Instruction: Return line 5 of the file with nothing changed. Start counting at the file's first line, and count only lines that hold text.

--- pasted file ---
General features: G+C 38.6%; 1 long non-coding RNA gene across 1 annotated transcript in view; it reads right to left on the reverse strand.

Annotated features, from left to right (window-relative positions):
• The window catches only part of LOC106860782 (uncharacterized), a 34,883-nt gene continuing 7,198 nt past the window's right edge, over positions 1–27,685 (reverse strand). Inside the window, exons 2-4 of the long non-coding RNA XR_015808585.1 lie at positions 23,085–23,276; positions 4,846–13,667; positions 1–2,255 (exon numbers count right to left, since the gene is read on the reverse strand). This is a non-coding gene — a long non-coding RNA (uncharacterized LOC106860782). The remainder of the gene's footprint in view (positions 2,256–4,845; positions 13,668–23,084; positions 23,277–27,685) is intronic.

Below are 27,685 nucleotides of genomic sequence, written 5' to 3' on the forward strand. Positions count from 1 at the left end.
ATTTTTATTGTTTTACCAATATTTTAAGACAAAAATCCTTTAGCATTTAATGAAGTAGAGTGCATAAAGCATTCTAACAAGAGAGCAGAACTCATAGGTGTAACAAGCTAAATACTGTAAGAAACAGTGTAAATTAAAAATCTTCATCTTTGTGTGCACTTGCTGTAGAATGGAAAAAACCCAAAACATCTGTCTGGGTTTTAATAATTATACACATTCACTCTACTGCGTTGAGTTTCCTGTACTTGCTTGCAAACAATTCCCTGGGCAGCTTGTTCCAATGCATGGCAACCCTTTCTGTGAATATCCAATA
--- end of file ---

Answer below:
ATTTTTATTGTTTTACCAATATTTTAAGACAAAAATCCTTTAGCATTTAATGAAGTAGAGTGCATAAAGCATTCTAACAAGAGAGCAGAACTCATAGGTGTAACAAGCTAAATACTGTAAGAAACAGTGTAAATTAAAAATCTTCATCTTTGTGTGCACTTGCTGTAGAATGGAAAAAACCCAAAACATCTGTCTGGGTTTTAATAATTATACACATTCACTCTACTGCGTTGAGTTTCCTGTACTTGCTTGCAAACAATTCCCTGGGCAGCTTGTTCCAATGCATGGCAACCCTTTCTGTGAATATCCAATA